Joining the Klan had been the happiest moment of his life. At 23 years old, he’d finally found a purpose. He’d finally felt that he belonged.
He’d been born into poverty and had fought against it for as long as he could remember. He’d felt shunned and ridiculed in schoo; and had dropped out when his father died at only 48 years old. Thrust into adulthood, he’d struggled to earn a living and, like his father before him, he’d soon come to feel beaten down, chewed up and spit out.
But kneeling in a darkened room and vowing to uphold the principles of the Klan, he’d found himself embraced by a brotherhood of men who seemed to accept him just as he was.
He spoke in later life about how he’d been consumed with hatred in his youth. He’d hated his poverty, he’d hated his lack of education, he’d hated his sense of inferiority and insignificance. And he’d hated feeling overlooked by a society that seemed to keep its rewards always and forever out of his reach.
Looking back, he could see that he’d been consumed by this hate and that he’d desperately needed to give it an external focus.
“I had to hate somebody,” he said. “Hating America is hard to do because you can’t see it to hate it. You gotta have something to look at to hate.”
So he’d turned his hate on the “other,” on those who were unlike him in the most obvious and easily identifiable ways. He’d hated those who thought differently, who talked differently, who worshiped differently. But most of all he’d hated those who simply looked different. And, since he was a white man, the easiest “other” on whom to pin his hate had been the “n-----s” – his word, not mine.
I’m as uncomfortable using that word as you perhaps are almost seeing it in print. It is an offensive word. A highly charged and volatile word. It has been used to do a lot of damage. And it represents a world of hurt, resentment, degradation and oppression.
But I’m having to come to grips with that word.
In December I’ll portray former Klansman C.P. Ellis in Manbites Dog Theater’s production of “The Best of Enemies” – based on actual events that took place in Durham in 1971. And in each performance I’ll have to spew that word and more like it into the faces of two of my fellow actors: Thaddaeus Edwards and Lakeisha Coffey. I’m going to have to understand and to own C.P.’s hate – and all the words that come with it.
Underneath most hate, I think, is something unresolved or out of balance.
C.P.’s life had been riddled with struggle. And struggle is something everyone can understand on some level. So the key to embodying C.P.’s hate, for me, is to embrace his frustrations: inherited poverty, no prospects, unpaid bills, persistent health issues, long work days, low self-esteem, a severely disabled child, and the desire to provide and succeed while faced with a constant string of failures and rejections.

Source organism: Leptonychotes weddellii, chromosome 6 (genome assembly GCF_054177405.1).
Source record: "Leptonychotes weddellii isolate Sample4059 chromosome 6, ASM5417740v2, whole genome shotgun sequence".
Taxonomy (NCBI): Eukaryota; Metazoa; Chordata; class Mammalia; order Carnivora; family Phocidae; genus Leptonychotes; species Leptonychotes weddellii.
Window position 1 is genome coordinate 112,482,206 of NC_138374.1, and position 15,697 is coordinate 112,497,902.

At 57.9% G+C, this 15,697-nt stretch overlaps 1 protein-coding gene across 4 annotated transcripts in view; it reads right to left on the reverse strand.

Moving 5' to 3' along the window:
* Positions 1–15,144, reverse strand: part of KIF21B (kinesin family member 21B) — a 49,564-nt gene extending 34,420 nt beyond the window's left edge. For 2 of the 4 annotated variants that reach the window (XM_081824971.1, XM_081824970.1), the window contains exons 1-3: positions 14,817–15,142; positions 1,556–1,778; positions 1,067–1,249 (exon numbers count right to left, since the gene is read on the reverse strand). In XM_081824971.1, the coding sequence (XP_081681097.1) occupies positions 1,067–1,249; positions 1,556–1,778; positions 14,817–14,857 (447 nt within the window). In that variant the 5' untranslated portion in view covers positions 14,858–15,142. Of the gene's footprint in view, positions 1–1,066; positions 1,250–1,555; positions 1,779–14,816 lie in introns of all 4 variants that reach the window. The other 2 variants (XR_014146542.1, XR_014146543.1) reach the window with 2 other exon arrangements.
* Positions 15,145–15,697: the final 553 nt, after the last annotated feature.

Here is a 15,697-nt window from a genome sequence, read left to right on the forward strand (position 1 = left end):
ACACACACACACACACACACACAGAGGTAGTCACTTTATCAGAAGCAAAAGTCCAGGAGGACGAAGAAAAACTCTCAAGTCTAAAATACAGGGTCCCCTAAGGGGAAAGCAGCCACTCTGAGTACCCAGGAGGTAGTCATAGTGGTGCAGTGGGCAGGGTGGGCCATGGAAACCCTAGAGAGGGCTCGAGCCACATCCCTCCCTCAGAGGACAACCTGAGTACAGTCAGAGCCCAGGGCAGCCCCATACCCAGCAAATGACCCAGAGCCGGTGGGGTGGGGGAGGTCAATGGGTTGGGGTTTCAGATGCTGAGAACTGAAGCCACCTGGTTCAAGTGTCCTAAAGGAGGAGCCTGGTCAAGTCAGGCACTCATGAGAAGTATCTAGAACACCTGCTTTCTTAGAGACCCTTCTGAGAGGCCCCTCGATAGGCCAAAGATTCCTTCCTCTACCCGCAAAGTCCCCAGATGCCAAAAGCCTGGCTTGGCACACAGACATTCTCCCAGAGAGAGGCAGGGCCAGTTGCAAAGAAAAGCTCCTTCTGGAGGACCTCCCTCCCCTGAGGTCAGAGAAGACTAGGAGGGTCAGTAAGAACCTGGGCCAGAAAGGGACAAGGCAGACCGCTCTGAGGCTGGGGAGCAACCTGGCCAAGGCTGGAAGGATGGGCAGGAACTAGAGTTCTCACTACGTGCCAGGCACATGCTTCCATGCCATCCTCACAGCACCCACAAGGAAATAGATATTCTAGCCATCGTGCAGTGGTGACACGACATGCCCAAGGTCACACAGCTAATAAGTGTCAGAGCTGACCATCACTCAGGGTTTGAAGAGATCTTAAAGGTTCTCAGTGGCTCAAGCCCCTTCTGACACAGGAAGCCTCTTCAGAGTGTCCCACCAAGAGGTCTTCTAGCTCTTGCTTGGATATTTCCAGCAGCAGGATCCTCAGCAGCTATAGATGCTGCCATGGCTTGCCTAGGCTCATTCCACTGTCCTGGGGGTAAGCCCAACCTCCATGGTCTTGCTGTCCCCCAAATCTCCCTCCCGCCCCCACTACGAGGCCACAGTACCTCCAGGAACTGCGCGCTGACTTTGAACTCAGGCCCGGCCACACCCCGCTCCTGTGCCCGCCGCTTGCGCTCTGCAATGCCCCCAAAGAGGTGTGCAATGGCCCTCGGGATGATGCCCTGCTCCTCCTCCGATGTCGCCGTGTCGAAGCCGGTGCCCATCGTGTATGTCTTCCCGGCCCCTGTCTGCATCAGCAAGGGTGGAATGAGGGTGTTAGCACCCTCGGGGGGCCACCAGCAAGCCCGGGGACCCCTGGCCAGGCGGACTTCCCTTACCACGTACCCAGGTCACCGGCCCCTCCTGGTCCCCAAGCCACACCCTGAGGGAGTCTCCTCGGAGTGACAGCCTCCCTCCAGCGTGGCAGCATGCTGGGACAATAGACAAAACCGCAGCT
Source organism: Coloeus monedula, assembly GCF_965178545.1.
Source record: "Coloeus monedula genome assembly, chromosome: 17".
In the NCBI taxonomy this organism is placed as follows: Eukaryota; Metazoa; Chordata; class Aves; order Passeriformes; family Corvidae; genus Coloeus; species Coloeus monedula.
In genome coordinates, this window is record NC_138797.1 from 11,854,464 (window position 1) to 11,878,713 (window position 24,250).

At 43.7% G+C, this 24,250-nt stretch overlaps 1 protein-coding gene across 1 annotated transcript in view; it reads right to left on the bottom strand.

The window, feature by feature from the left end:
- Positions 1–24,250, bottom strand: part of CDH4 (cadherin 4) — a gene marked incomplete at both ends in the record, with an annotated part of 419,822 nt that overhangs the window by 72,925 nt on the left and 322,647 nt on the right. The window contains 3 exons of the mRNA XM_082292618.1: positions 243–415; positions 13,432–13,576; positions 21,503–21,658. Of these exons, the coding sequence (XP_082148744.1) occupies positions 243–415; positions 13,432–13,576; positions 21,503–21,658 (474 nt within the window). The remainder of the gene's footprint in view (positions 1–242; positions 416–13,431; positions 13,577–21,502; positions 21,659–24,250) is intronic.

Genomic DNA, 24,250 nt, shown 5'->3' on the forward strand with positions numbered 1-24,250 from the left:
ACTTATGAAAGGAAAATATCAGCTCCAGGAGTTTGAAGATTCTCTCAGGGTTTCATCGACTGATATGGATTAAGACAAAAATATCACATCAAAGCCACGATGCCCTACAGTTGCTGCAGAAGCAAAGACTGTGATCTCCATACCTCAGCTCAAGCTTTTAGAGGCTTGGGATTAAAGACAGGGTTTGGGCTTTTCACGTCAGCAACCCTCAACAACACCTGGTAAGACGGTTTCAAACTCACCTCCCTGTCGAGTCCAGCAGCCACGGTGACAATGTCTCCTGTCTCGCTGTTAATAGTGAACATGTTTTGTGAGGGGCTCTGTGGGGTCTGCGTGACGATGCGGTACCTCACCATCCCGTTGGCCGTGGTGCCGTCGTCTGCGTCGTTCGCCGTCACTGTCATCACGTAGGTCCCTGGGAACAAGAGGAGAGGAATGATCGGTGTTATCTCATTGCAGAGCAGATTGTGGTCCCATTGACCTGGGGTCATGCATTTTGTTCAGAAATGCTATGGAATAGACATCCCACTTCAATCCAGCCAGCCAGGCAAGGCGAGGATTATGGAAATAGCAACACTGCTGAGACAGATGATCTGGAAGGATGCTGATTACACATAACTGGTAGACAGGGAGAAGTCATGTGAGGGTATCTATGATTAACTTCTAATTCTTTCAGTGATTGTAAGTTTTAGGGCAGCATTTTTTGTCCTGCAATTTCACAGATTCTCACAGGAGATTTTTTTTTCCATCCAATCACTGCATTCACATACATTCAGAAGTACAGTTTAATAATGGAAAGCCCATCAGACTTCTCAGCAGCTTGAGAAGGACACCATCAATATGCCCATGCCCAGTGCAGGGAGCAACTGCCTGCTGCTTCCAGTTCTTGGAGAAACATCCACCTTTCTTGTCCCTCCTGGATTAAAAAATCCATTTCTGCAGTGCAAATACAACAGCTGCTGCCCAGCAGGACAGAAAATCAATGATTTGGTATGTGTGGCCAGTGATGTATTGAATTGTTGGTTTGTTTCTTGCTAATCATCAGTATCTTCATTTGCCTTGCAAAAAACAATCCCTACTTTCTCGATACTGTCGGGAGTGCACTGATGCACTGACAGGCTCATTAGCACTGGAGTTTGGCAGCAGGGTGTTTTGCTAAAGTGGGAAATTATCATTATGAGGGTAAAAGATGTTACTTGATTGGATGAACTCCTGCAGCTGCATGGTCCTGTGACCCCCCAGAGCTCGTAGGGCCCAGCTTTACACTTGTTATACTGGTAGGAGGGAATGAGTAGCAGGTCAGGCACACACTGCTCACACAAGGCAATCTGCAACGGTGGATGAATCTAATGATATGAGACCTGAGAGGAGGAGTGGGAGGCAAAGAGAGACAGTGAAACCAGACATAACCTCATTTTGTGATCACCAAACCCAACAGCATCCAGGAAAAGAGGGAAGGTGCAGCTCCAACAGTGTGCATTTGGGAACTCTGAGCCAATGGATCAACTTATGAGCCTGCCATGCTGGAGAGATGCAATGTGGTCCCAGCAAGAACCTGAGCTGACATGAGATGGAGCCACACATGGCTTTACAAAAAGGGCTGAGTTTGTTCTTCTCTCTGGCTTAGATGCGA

I don’t offer these up as excuses, but as possible roots beneath the hatred that would lead him to play a pivotal role in Durham’s history.
By the late 1960s C.P. had become a visible and vocal fixture at civil rights marches and protests. He’d viewed any rights won by members of the black community as having been directly stolen from lower-class whites like himself. So he’d screamed directly into the faces of his perceived enemies. And he’d made his hatred known.
This is the man C.P. was when he first met Ann Atwater.
Ann was an outspoken black activist and community organizer at that time, and she remains a vital force in the Durham community to this day. C.P. had first encountered Ann at rallies and government meetings, where the two opponents often sparred.
“I hated her with a purple passion,” he would later say.
While their violent clashes were newsworthy – the white Klansman and the black Civil Rights Activist – many people already know their eventual bond would become the stuff of local legend. But I don’t want to give away too much of the story.
There’s history. There’s legend. And there’s theater.
As an actor, I want to find the heart of my character; and then to go openly and honestly on the journey the playwright has mapped out in the script. For the character of C.P. Ellis in this particular play, I think his heart is buried in his struggles; and his journey begins in the depths of his hate. It’s a dark and dangerous place to go, for me and for the audience. But it’s where we must start if we are to follow C.P. on his path to redemption.
Derrick Ivey is an actor, directer, designer, and gentleman farmer who lives in Chatham County.